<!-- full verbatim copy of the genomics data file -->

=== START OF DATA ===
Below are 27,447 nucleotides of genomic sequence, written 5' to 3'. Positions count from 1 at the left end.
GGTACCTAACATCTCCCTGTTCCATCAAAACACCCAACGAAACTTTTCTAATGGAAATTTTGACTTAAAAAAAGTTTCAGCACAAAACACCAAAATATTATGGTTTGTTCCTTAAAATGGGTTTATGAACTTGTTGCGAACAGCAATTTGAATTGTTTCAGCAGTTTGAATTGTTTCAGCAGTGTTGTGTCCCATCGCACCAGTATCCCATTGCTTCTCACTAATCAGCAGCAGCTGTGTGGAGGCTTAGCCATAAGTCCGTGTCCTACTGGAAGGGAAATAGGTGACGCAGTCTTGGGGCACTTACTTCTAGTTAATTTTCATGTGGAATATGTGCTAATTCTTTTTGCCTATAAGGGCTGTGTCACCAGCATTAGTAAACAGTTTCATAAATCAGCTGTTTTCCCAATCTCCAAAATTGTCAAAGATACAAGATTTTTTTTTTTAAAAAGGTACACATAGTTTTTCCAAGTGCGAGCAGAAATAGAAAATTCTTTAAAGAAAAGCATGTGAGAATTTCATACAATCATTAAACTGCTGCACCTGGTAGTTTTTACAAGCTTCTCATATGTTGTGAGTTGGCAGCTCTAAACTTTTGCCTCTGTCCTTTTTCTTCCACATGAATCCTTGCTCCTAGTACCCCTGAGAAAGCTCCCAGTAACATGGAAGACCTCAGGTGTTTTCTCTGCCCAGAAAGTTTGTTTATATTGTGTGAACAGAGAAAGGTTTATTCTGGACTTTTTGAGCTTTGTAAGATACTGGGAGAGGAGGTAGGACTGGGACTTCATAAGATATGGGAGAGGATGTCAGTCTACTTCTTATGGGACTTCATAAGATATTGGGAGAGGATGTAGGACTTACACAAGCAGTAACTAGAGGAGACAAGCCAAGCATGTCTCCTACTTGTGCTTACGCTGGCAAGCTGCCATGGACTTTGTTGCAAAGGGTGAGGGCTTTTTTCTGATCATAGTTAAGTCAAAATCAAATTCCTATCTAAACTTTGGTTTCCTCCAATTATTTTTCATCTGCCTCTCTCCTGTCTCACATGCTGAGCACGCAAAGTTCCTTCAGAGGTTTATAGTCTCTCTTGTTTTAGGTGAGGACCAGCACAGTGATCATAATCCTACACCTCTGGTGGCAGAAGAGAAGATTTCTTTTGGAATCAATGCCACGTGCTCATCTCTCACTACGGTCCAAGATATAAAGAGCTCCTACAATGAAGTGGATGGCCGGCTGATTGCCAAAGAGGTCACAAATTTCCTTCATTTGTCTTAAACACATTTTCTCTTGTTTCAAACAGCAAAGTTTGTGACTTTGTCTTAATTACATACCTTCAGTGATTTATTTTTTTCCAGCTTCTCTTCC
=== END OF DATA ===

Below are 27,447 nucleotides of genomic sequence, written 5' to 3'. Positions count from 1 at the left end.
GGTACCTAACATCTCCCTGTTCCATCAAAACACCCAACGAAACTTTTCTAATGGAAATTTTGACTTAAAAAAAGTTTCAGCACAAAACACCAAAATATTATGGTTTGTTCCTTAAAATGGGTTTATGAACTTGTTGCGAACAGCAATTTGAATTGTTTCAGCAGTTTGAATTGTTTCAGCAGTGTTGTGTCCCATCGCACCAGTATCCCATTGCTTCTCACTAATCAGCAGCAGCTGTGTGGAGGCTTAGCCATAAGTCCGTGTCCTACTGGAAGGGAAATAGGTGACGCAGTCTTGGGGCACTTACTTCTAGTTAATTTTCATGTGGAATATGTGCTAATTCTTTTTGCCTATAAGGGCTGTGTCACCAGCATTAGTAAACAGTTTCATAAATCAGCTGTTTTCCCAATCTCCAAAATTGTCAAAGATACAAGATTTTTTTTTTTAAAAAGGTACACATAGTTTTTCCAAGTGCGAGCAGAAATAGAAAATTCTTTAAAGAAAAGCATGTGAGAATTTCATACAATCATTAAACTGCTGCACCTGGTAGTTTTTACAAGCTTCTCATATGTTGTGAGTTGGCAGCTCTAAACTTTTGCCTCTGTCCTTTTTCTTCCACATGAATCCTTGCTCCTAGTACCCCTGAGAAAGCTCCCAGTAACATGGAAGACCTCAGGTGTTTTCTCTGCCCAGAAAGTTTGTTTATATTGTGTGAACAGAGAAAGGTTTATTCTGGACTTTTTGAGCTTTGTAAGATACTGGGAGAGGAGGTAGGACTGGGACTTCATAAGATATGGGAGAGGATGTCAGTCTACTTCTTATGGGACTTCATAAGATATTGGGAGAGGATGTAGGACTTACACAAGCAGTAACTAGAGGAGACAAGCCAAGCATGTCTCCTACTTGTGCTTACGCTGGCAAGCTGCCATGGACTTTGTTGCAAAGGGTGAGGGCTTTTTTCTGATCATAGTTAAGTCAAAATCAAATTCCTATCTAAACTTTGGTTTCCTCCAATTATTTTTCATCTGCCTCTCTCCTGTCTCACATGCTGAGCACGCAAAGTTCCTTCAGAGGTTTATAGTCTCTCTTGTTTTAGGTGAGGACCAGCACAGTGATCATAATCCTACACCTCTGGTGGCAGAAGAGAAGATTTCTTTTGGAATCAATGCCACGTGCTCATCTCTCACTACGGTCCAAGATATAAAGAGCTCCTACAATGAAGTGGATGGCCGGCTGATTGCCAAAGAGGTCACAAATTTCCTTCATTTGTCTTAAACACATTTTCTCTTGTTTCAAACAGCAAAGTTTGTGACTTTGTCTTAATTACATACCTTCAGTGATTTATTTTTTTCCAGCTTCTCTTCC